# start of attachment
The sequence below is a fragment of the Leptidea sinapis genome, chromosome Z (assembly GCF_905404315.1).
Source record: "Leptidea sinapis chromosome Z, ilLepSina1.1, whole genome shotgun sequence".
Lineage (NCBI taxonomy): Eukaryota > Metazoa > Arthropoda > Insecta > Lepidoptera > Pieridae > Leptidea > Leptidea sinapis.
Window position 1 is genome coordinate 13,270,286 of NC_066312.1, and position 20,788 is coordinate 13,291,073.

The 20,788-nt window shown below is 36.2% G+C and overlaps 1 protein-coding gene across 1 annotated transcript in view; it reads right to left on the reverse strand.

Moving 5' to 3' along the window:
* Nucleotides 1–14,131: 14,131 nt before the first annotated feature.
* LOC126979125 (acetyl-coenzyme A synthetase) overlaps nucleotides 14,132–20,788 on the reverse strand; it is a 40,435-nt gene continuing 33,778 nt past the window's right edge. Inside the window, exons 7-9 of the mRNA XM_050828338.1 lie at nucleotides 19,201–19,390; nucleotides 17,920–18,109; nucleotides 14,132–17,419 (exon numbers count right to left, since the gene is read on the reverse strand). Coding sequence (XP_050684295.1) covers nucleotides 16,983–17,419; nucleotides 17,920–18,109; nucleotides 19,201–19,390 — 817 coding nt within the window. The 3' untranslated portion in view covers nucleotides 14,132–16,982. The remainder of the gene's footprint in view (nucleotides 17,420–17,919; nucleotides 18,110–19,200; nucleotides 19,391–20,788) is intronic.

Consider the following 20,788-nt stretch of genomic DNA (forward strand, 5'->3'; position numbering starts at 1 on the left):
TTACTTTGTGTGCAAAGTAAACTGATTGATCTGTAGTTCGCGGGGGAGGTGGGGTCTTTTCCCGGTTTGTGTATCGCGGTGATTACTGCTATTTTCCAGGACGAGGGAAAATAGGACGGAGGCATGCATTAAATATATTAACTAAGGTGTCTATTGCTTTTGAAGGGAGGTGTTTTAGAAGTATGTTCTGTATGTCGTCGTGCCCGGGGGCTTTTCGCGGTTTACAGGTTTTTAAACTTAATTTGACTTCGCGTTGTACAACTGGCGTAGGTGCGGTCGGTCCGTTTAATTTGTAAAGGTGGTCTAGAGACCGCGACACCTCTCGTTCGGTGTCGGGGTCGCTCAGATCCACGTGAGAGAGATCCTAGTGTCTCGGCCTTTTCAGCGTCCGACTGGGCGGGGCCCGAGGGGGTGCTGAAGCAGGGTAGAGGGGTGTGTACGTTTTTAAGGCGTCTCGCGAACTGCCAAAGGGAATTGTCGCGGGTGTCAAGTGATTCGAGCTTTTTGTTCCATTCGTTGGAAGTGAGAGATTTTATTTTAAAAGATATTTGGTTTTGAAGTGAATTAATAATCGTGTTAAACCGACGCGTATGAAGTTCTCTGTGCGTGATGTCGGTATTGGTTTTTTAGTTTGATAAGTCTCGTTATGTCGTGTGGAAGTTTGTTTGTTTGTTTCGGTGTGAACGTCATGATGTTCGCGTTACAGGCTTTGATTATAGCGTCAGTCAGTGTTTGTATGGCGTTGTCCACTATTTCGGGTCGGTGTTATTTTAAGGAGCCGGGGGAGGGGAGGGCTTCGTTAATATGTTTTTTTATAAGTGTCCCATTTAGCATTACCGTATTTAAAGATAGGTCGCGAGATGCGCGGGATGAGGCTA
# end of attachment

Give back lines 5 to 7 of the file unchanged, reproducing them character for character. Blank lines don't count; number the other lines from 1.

The 20,788-nt window shown below is 36.2% G+C and overlaps 1 protein-coding gene across 1 annotated transcript in view; it reads right to left on the reverse strand.

Moving 5' to 3' along the window:
* Nucleotides 1–14,131: 14,131 nt before the first annotated feature.